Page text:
The Monitor's View

Who was really cheated in Iran's vote? Women.

The West shouldn't cozy up to a regime that rigs elections against feminist candidates.

By

What is striking about the Iranians protesting fraud in the June 10 "election" is the number of women on the front lines. Among all those cheated at the polls, they may feel the most denied.

For the first time in one of the Islamic Republic's controlled presidential campaigns, the women's movement was able to raise its demands clearly and independently – even though the unelected, 12-member, all-male Guardian Council did not allow any female candidates to run.

The movement's courage to confront the patriarchal theocracy (in which "morality police" still roam the streets looking for women with make-up) may have been a big reason why the regime rigged the vote count – and why supreme leader Ayatollah Ali Khamenei was forced to make a show of ordering a probe of the fraud.

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Iranian women do enjoy privileges that women in many Arab countries do not. But Iran's powerful clerics know that democracy's advance and the liberation of women go hand in hand. They've seen women recently elected in Kuwait and in Iraq's new democracy, while their proxy group in Lebanon, Hezbollah, lost an election. So they are trying to stop both the women's movement and open democracy in Iran in order to maintain their Shiite "revolution" and their own rule.

Yet the ballot fraud was done with such audacity and clumsiness that the "landslide winner," President Mahmoud Ahmadinejad, will likely find it difficult to rule. And the West should hesitate before cozying up to a regime with fading legitimacy and which so openly suppresses half its population and sees women as a security threat. What country would have faith in signing a deal with a regime that cheats its own people, especially women, at the ballot box?

During the campaign, Iran's feminists found a voice in the popular opposition candidate, Mir Hossein Mousavi, a former prime minister. He promised to disband the morality police, reform the many laws that treat women unequally, and appoint women to high posts. He campaigned with his wife, Zahra Rahnavard, a prominent academic and author of 15 books. The two appear to be a loving couple, displaying a modern equality to Iranian women. But he "lost" the vote – even in his hometown, which was yet another sign that the fix was in.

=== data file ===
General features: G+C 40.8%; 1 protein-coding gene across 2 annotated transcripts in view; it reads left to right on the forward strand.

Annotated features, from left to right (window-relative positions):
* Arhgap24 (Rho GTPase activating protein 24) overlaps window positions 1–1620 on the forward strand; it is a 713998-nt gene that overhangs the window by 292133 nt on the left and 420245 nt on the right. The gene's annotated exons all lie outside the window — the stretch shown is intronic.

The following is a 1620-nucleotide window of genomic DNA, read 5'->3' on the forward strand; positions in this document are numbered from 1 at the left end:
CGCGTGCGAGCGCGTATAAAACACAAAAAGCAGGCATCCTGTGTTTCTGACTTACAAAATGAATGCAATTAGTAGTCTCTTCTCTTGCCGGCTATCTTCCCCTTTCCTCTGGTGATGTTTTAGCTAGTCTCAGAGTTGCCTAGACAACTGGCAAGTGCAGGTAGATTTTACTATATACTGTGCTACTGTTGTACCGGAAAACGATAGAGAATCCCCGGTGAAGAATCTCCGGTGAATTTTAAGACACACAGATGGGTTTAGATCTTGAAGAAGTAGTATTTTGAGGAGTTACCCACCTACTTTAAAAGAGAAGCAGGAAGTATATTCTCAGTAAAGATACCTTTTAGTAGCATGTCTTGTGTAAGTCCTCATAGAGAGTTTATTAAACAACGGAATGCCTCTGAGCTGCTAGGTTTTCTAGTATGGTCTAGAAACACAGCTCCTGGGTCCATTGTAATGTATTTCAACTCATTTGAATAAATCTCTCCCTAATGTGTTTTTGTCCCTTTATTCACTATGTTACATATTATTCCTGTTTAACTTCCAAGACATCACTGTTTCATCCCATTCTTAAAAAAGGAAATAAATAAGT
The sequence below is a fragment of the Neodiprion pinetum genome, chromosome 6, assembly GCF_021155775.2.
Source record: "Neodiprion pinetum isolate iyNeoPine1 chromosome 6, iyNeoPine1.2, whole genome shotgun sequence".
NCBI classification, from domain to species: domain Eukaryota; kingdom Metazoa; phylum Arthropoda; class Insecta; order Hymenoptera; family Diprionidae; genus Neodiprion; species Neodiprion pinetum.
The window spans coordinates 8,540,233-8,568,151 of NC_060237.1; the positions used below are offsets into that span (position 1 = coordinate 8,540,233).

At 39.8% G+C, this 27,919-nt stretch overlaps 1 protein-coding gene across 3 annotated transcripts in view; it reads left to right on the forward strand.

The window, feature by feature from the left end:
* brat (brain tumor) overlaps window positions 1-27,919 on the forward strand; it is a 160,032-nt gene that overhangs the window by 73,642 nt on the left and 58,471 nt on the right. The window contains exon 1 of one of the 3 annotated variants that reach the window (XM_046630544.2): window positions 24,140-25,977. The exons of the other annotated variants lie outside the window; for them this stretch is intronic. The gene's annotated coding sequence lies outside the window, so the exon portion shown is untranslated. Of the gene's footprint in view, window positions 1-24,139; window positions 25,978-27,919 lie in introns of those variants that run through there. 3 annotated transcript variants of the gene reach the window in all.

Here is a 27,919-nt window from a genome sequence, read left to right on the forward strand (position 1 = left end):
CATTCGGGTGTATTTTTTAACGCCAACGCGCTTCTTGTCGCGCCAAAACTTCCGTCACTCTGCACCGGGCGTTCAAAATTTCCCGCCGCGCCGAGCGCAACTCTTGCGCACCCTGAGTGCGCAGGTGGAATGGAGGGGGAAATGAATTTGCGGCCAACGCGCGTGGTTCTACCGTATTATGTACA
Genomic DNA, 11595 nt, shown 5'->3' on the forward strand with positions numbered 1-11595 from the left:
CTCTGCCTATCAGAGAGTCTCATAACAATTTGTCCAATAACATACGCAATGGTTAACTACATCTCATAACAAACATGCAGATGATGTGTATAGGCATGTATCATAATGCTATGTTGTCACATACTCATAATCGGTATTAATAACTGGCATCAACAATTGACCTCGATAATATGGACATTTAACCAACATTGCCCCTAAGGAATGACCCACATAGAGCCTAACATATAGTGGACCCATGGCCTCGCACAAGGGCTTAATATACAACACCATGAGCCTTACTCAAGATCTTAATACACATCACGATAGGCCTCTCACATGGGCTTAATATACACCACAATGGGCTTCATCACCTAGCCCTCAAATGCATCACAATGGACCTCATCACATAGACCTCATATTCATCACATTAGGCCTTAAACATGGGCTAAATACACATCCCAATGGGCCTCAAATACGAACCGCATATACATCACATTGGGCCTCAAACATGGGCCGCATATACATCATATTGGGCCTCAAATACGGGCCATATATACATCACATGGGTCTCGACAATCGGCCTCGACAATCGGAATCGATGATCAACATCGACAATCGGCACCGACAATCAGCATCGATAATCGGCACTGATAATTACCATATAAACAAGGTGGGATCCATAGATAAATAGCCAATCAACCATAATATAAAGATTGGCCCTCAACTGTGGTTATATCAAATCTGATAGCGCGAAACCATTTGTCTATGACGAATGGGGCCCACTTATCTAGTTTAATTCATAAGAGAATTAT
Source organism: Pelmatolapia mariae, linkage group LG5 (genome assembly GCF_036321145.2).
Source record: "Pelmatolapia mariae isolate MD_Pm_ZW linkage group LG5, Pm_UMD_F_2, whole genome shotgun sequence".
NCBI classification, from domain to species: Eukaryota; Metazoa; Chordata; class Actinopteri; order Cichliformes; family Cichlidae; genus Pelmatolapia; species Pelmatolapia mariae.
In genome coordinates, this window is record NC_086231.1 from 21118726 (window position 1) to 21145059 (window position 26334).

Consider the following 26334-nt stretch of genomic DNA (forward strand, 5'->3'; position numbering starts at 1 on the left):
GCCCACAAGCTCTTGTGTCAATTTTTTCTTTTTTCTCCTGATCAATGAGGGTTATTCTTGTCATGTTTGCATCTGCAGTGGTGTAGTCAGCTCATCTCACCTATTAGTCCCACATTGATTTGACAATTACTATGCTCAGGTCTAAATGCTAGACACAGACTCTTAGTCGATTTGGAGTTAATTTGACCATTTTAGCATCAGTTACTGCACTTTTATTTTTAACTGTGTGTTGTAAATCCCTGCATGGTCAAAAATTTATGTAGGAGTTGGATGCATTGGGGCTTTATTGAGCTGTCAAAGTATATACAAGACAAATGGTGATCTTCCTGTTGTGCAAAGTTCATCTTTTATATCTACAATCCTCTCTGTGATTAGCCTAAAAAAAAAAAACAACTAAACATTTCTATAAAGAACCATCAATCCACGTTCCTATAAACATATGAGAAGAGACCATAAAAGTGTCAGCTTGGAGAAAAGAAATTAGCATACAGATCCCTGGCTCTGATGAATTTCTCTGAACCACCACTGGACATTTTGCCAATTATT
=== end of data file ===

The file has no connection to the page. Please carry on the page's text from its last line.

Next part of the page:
Mr. Ahmadinejad, on the other hand, has a strong record against women. He changed the name of the government's "Center for Women's Participation" to the "Center for Women and Family Affairs." He limited women's access to higher education and proposed laws that would allow men to divorce their wives without informing them and not to pay alimony.

Most of all, the regime has jailed dozens of women involved in the One Million Signatures Campaign, a grass-roots movement that began in 2006 to reform the legal system and to end gender discrimination. The group has been harassed in their homes and branded as illegal.

It is of little surprise, then, to see images of women, only slightly veiled, confronting the regime in postelection protests. While Ahmadinejad's false victory may have toughened the clerics' foreign posture with the West, they've only exposed their weakness at home.

Eventually, Iran's women will not be denied.

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